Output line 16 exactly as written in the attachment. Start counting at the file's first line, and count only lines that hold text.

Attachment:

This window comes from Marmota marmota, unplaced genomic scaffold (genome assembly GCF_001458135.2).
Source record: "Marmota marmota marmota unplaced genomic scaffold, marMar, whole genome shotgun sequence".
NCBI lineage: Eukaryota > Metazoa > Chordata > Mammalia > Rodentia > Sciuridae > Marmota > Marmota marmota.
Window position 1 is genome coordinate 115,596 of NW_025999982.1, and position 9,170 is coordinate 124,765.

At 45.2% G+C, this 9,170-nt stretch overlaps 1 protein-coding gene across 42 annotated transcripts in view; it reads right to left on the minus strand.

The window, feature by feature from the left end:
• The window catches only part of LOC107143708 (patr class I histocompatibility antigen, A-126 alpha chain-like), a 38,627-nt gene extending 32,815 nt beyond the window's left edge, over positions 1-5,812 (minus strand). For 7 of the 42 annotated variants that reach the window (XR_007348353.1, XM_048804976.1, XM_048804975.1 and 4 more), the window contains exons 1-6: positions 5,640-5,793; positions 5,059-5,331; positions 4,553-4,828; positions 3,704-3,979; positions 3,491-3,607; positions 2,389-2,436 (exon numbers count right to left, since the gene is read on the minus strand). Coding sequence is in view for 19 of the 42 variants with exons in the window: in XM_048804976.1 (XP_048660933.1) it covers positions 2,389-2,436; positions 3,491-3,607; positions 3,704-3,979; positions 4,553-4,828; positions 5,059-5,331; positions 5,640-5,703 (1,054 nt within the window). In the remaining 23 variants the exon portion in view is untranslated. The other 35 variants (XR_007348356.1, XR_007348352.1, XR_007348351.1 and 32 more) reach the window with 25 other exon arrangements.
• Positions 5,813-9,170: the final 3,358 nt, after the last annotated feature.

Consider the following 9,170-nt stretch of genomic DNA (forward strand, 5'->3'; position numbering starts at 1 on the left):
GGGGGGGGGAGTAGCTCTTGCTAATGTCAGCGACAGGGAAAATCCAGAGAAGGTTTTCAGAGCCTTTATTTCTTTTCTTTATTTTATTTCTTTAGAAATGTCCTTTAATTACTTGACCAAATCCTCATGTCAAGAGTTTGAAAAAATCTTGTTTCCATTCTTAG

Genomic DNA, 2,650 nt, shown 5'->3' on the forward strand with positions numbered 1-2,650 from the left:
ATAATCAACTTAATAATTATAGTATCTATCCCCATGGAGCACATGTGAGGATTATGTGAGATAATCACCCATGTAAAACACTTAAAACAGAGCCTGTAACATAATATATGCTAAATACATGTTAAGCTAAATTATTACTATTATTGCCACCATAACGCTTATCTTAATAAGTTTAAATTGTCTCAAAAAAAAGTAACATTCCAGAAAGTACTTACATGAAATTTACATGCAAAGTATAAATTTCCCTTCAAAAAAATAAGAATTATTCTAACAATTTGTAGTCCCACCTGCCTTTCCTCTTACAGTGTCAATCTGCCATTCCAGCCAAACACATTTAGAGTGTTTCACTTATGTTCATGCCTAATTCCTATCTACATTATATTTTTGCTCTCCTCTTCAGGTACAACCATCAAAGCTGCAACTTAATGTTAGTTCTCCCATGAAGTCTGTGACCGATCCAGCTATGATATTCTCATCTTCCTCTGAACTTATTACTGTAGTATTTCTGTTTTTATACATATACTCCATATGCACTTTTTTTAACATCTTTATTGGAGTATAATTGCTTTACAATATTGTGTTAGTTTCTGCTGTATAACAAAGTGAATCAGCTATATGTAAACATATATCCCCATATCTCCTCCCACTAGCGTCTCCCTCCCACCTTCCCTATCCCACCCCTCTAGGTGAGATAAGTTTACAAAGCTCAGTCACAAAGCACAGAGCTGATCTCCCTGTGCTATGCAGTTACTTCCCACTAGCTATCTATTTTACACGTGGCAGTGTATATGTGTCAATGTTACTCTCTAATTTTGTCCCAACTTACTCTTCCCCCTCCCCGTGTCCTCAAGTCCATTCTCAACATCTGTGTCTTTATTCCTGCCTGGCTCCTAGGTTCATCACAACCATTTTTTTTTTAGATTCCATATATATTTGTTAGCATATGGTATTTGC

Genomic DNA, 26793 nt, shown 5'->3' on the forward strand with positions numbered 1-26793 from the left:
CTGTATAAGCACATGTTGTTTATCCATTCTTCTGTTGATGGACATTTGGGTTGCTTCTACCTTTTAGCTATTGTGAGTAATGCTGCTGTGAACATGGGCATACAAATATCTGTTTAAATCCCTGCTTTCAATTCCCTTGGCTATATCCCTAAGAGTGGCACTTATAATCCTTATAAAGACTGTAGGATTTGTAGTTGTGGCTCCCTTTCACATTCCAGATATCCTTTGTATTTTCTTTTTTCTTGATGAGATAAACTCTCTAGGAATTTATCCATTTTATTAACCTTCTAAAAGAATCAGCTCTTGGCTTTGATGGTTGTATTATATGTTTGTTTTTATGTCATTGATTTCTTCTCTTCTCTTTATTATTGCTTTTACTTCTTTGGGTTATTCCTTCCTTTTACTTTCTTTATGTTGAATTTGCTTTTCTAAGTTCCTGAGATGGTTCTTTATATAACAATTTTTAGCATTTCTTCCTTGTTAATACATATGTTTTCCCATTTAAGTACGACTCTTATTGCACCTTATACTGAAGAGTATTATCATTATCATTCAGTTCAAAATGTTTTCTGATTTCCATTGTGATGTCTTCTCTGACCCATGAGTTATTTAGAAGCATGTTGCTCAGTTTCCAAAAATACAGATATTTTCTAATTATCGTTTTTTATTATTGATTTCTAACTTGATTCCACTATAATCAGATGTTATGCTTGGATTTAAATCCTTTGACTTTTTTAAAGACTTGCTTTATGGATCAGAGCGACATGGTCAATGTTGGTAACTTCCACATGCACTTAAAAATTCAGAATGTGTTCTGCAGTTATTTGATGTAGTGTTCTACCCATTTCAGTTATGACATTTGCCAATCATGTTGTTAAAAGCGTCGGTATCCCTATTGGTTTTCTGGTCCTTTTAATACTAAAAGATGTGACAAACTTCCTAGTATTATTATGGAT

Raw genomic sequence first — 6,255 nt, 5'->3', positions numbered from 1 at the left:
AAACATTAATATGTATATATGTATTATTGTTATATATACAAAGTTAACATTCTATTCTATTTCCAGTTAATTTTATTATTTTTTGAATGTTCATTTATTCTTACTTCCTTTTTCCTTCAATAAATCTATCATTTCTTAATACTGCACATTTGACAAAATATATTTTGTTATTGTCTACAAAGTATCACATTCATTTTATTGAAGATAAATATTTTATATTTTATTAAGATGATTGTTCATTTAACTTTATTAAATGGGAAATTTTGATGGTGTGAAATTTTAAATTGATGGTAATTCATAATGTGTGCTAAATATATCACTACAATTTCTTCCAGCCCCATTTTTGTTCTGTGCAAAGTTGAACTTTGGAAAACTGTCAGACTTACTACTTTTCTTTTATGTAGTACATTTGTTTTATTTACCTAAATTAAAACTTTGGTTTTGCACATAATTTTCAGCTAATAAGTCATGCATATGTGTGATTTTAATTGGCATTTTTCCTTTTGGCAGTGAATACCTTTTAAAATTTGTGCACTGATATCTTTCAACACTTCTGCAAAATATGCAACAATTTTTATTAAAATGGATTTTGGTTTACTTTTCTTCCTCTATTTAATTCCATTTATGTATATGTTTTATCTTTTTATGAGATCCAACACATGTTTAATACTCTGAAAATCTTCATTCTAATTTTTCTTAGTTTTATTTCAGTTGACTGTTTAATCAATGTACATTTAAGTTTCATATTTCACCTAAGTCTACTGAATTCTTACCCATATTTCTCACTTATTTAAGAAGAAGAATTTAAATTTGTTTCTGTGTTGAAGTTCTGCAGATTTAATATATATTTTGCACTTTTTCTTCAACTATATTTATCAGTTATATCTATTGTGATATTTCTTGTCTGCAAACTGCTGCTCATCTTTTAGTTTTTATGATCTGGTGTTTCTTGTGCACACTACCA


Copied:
AAACATTAATATGTATATATGTATTATTGTTATATATACAAAGTTAACATTCTATTCTATTTCCAGTTAATTTTATTATTTTTTGAATGTTCATTTATTCTTACTTCCTTTTTCCTTCAATAAATCTATCATTTCTTAATACTGCACATTTGACAAAATATATTTTGTTATTGTCTACAAAGTATCACATTCATTTTATTGAAGATAAATATTTTATATTTTATTAAGATGATTGTTCATTTAACTTTATTAAATGGGAAATTTTGATGGTGTGAAATTTTAAATTGATGGTAATTCATAATGTGTGCTAAATATATCACTACAATTTCTTCCAGCCCCATTTTTGTTCTGTGCAAAGTTGAACTTTGGAAAACTGTCAGACTTACTACTTTTCTTTTATGTAGTACATTTGTTTTATTTACCTAAATTAAAACTTTGGTTTTGCACATAATTTTCAGCTAATAAGTCATGCATATGTGTGATTTTAATTGGCATTTTTCCTTTTGGCAGTGAATACCTTTTAAAATTTGTGCACTGATATCTTTCAACACTTCTGCAAAATATGCAACAATTTTTATTAAAATGGATTTTGGTTTACTTTTCTTCCTCTATTTAATTCCATTTATGTATATGTTTTATCTTTTTATGAGATCCAACACATGTTTAATACTCTGAAAATCTTCATTCTAATTTTTCTTAGTTTTATTTCAGTTGACTGTTTAATCAATGTACATTTAAGTTTCATATTTCACCTAAGTCTACTGAATTCTTACCCATATTTCTCACTTATTTAAGAAGAAGAATTTAAATTTGTTTCTGTGTTGAAGTTCTGCAGATTTAATATATATTTTGCACTTTTTCTTCAACTATATTTATCAGTTATATCTATTGTGATATTTCTTGTCTGCAAACTGCTGCTCATCTTTTAGTTTTTATGATCTGGTGTTTCTTGTGCACACTACCA